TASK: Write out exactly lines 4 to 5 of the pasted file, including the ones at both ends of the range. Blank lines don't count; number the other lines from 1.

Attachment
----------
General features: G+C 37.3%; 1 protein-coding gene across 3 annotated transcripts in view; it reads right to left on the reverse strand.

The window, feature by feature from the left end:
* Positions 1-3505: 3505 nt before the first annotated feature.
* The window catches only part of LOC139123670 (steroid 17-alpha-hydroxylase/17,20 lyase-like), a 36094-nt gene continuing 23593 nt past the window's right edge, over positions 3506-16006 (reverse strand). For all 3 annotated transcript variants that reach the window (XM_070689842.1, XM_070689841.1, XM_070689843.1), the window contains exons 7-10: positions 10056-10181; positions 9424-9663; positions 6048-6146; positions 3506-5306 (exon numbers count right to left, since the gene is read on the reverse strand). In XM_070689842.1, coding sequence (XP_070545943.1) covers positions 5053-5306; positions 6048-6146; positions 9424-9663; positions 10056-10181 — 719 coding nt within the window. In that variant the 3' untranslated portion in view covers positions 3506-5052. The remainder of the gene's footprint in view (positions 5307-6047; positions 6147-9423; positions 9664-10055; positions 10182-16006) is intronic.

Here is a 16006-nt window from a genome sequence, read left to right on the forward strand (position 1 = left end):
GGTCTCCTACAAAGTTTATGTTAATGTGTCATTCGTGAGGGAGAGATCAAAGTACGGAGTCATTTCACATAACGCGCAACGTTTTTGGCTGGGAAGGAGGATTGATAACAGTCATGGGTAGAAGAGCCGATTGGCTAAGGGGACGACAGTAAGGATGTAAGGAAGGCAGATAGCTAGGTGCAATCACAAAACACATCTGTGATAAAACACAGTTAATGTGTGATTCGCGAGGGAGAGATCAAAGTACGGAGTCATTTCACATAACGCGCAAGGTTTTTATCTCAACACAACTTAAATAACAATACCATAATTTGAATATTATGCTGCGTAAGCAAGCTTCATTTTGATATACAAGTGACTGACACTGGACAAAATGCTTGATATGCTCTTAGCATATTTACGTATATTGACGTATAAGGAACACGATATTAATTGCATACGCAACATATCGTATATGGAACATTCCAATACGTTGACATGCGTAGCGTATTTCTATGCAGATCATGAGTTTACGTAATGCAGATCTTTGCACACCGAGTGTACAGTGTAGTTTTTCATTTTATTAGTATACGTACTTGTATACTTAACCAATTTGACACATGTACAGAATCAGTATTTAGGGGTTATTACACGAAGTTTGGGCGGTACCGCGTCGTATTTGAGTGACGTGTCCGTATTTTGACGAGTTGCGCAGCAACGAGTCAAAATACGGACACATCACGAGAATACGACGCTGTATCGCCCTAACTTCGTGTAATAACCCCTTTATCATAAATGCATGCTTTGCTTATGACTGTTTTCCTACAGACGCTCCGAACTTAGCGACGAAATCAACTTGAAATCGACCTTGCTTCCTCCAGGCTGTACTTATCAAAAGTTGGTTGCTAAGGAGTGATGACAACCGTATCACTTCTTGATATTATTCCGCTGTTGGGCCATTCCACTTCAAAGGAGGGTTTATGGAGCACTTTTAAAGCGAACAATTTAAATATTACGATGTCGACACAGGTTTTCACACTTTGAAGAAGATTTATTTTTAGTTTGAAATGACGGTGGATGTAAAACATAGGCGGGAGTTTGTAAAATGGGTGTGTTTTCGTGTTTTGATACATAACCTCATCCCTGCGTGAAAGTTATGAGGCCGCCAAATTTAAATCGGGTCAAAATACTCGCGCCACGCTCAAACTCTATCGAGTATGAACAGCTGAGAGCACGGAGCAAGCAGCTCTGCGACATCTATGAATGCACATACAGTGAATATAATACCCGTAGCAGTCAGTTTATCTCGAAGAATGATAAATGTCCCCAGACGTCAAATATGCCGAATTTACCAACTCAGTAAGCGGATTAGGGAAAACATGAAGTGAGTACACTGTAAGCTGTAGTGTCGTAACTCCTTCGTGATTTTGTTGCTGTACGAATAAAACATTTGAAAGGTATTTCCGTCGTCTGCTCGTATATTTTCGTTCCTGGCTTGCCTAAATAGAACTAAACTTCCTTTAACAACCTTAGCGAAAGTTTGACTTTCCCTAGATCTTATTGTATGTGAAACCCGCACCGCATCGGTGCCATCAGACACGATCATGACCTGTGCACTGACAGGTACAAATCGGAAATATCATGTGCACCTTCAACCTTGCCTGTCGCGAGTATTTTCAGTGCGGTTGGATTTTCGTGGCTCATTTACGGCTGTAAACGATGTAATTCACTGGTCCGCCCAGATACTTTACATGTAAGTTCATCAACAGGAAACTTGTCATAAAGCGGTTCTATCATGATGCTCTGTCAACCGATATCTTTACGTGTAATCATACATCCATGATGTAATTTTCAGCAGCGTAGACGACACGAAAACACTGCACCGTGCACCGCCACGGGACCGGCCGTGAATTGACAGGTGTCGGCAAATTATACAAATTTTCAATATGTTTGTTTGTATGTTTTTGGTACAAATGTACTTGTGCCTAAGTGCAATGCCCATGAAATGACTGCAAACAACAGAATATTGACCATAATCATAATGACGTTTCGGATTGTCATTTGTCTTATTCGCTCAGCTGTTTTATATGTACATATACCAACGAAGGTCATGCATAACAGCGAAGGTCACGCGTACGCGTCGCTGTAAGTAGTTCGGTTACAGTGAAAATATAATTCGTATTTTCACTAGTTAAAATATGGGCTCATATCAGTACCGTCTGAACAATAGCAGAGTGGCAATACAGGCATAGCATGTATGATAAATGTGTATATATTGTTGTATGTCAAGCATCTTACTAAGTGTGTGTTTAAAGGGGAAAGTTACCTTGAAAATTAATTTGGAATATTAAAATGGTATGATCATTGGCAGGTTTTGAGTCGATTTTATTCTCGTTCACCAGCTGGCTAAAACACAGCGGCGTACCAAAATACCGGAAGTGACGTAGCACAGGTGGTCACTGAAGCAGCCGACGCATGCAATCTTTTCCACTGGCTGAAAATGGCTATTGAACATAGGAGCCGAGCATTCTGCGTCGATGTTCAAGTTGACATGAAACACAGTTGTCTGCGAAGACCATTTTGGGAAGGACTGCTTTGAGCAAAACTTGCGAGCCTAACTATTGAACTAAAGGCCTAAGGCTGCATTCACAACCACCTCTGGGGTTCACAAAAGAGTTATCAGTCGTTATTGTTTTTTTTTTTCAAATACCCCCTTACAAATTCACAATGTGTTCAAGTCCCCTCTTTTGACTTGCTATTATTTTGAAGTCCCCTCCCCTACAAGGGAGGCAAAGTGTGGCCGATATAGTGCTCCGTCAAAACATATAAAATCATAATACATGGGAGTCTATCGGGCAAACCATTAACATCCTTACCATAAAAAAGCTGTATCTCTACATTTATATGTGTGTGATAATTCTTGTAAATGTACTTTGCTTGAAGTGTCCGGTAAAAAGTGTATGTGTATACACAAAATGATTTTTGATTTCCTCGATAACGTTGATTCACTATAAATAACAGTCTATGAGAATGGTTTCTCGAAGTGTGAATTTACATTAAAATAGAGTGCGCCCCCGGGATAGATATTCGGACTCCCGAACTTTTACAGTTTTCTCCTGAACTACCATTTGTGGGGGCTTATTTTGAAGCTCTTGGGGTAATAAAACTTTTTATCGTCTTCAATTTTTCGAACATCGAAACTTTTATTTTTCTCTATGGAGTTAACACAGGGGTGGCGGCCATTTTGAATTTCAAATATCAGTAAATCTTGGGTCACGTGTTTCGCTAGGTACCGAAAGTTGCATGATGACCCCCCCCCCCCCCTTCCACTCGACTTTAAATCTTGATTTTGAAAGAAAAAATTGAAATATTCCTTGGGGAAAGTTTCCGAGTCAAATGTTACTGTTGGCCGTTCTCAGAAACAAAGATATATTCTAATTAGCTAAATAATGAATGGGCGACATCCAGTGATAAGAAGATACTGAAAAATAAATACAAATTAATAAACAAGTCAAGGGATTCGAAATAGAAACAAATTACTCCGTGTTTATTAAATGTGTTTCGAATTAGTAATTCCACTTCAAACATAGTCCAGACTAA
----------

* The window catches only part of LOC139123670 (steroid 17-alpha-hydroxylase/17,20 lyase-like), a 36094-nt gene continuing 23593 nt past the window's right edge, over positions 3506-16006 (reverse strand). For all 3 annotated transcript variants that reach the window (XM_070689842.1, XM_070689841.1, XM_070689843.1), the window contains exons 7-10: positions 10056-10181; positions 9424-9663; positions 6048-6146; positions 3506-5306 (exon numbers count right to left, since the gene is read on the reverse strand). In XM_070689842.1, coding sequence (XP_070545943.1) covers positions 5053-5306; positions 6048-6146; positions 9424-9663; positions 10056-10181 — 719 coding nt within the window. In that variant the 3' untranslated portion in view covers positions 3506-5052. The remainder of the gene's footprint in view (positions 5307-6047; positions 6147-9423; positions 9664-10055; positions 10182-16006) is intronic.

Here is a 16006-nt window from a genome sequence, read left to right on the forward strand (position 1 = left end):